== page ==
[0029] Thus, the present invention provides non-cadmium containing copper alloy conductors containing magnesium which can readily be used as a replacement for copper-cadmium alloys and in similar applications. The processing of the copper-magnesium alloys to desired final gage wire incorporates at least one restructuring anneal before being drawn to the finish size wire required to manufacture the desired conductor. The resultant wire is characterized by a good combination of strength and conductivity, as well as other desirable properties, such as good flex life and resistance to thermal softening.

[0030] The copper alloy wire of the present invention may be manufactured by the process of providing a base material formed from a copper alloy containing from 0.05 to 0.9 wt % magnesium, cold working the base material into a wire having at least a 40% reduction in original cross section area, performing an anneal, and drawing said material into a wire having a single end final gage of 0.010 inches maximum, preferably the final gage is more than 0.002 inches but less than 0.010 inches. If desired, the copper alloy may also contain one or more of the additional elements discussed above and the annealing step may be performed after the base material has been cold worked into a wire having at least a 70% reduction in the original cross section area.

[0031] The restructuring anneal may be performed at a temperature in the range of 650 to 1050° F. for a time period in the range of 1 to 5 hours, preferably at a temperature in the range of 750 to 900° F. for a time period in the range of 2 to 3 hours.

[0032] The cold working step may be performed by any suitable technique known in the art including, but not limited to, rolling and/or drawing.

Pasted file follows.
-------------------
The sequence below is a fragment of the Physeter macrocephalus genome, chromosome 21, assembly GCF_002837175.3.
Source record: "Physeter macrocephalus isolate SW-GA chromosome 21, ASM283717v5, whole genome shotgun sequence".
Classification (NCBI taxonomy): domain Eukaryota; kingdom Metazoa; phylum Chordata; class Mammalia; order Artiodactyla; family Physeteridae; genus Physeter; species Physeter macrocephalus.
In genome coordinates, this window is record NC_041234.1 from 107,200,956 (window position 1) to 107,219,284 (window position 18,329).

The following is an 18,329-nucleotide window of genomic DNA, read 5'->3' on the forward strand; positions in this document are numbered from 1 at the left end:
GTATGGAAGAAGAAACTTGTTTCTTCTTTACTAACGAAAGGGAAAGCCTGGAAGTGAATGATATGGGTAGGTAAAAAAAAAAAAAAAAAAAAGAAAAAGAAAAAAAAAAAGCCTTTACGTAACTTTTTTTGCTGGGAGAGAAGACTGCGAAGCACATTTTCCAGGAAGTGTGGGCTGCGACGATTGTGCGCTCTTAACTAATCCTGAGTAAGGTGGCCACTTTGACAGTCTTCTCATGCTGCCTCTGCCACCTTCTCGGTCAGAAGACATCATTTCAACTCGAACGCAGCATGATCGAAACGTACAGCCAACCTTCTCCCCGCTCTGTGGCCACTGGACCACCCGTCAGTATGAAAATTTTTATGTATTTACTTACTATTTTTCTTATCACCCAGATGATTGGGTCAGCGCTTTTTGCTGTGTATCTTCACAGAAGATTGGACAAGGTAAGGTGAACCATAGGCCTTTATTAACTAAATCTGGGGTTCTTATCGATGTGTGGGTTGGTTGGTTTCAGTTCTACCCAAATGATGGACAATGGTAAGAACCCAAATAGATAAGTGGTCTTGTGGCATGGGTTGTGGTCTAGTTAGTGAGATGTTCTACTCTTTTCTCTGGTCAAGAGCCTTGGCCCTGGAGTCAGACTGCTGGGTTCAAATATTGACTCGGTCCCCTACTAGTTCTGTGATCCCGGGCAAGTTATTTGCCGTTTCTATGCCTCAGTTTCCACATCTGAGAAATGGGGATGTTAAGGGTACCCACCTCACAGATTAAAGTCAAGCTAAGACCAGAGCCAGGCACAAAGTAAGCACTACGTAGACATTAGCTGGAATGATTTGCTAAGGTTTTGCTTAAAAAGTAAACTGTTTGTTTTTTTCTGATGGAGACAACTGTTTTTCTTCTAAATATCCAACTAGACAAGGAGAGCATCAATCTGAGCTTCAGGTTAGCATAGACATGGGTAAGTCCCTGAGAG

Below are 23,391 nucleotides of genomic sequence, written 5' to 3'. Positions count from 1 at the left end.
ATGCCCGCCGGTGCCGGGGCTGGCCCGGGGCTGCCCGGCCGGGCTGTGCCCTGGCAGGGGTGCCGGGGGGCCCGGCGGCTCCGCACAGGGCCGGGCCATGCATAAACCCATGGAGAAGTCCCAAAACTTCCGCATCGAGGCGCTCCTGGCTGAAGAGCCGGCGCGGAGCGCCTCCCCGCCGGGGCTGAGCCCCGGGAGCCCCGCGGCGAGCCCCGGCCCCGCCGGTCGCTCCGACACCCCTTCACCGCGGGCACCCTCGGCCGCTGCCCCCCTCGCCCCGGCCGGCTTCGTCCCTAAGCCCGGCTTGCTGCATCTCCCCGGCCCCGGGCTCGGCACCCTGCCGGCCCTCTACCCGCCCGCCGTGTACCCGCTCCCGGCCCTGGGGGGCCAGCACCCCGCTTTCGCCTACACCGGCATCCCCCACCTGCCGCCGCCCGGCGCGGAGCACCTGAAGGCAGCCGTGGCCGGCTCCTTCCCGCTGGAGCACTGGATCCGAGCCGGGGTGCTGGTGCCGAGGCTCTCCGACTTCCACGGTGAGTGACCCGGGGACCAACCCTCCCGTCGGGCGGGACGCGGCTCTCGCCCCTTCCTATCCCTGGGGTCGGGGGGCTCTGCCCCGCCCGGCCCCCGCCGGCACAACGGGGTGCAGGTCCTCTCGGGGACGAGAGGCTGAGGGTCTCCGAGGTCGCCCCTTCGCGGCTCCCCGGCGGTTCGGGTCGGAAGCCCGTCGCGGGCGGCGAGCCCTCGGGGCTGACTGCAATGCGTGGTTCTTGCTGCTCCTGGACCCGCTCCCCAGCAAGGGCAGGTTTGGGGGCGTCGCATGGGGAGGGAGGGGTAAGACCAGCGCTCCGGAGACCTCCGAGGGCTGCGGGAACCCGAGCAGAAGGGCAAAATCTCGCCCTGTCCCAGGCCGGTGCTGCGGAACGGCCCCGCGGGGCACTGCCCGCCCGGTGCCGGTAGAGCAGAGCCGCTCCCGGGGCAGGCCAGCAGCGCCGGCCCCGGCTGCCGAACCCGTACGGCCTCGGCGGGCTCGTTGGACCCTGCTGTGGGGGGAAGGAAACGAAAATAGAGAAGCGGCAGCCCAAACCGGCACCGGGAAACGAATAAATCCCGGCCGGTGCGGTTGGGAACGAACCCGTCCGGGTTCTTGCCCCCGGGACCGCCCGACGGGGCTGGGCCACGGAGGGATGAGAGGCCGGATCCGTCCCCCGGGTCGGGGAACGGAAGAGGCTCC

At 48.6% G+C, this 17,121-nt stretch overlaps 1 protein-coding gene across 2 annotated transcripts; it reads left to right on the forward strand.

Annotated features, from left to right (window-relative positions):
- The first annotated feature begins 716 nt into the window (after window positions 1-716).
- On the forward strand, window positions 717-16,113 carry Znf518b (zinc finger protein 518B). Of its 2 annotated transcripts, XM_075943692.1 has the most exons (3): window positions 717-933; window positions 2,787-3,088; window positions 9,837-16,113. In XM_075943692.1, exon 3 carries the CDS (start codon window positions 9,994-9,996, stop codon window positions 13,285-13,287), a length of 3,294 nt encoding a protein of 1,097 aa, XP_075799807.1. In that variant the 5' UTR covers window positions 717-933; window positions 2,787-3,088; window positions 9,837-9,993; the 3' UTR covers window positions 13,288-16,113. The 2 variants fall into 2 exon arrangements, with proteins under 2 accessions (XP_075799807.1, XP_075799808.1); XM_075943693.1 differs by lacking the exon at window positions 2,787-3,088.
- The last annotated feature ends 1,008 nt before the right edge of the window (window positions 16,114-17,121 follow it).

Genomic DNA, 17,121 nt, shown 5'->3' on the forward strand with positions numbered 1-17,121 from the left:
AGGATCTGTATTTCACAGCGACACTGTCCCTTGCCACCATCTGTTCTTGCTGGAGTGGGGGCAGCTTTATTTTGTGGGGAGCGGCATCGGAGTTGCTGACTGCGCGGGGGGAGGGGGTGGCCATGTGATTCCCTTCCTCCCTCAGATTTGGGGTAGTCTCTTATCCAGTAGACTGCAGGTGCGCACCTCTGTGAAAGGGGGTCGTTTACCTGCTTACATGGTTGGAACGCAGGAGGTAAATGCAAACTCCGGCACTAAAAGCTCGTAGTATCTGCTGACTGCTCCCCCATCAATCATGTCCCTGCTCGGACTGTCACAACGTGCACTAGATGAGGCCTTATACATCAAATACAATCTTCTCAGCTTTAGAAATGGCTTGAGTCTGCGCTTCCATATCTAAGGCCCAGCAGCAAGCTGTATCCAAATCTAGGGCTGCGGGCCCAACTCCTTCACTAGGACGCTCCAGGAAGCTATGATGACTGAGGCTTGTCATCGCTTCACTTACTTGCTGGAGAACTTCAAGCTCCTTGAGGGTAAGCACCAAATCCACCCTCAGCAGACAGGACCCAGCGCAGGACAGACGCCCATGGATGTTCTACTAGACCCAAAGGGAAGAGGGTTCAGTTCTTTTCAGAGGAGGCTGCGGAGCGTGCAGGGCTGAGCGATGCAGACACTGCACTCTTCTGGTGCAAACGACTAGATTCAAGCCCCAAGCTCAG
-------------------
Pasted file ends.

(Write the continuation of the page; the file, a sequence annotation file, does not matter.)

[0033] Copper alloy wires formed in accordance with the present invention exhibit a tensile strength of at least 100 ksi, preferably at least 110 ksi, and an electrical conductivity at room temperature of 68° F. greater than 60% IACS, and preferably greater than 70% IACS. This is an unusual set of properties for copper alloy wire products having a single end diameter less than 0.010 inches.

[0034] The foregoing features and others will appear from the following illustrative examples.

EXAMPLE 1

[0035] A copper-magnesium alloy was processed to wire incorporating a restructuring anneal prior to being drawn to finish gage, and for comparison without the anneal. The copper alloy contained 0.12% magnesium. It was surprisingly found that the incorporation of a restructuring anneal in the processing improved the rate of work hardening and provided a stronger wire. Work hardening is the increase in strength of an alloy due to plastic deformation.

[0036] The alloy was cast to 21 mm (0.827 inch) diameter rod and rolled from the 21 mm diameter rod to 7.4 mm (0.291 inch) modified square cross-section. The cross-section is equivalent to 0.312 inch round diameter. The processing of the present invention then provided an anneal at 700-850° F. for 1-5 hours, and generally 750-800° F. for 2-3 hours, followed by drawing to desired finish gage. The same alloy was drawn to finish gage directly from the 7.4 mm rod using conventional processing which does not employ any annealing.

[0037] The resultant properties are shown in FIG. 1 which illustrates the tensile strength of the Cu—Mg alloys processed as aforesaid as a function of cold reduction. It can be readily seen that those alloys given the restructuring anneal obtained an increase of 10 ksi over those not given the anneal. This is a significant increase. It was also found that these alloys could be readily drawn to small diameter wire required for conductor applications, typically less than 0.010 inch diameter.

EXAMPLE 2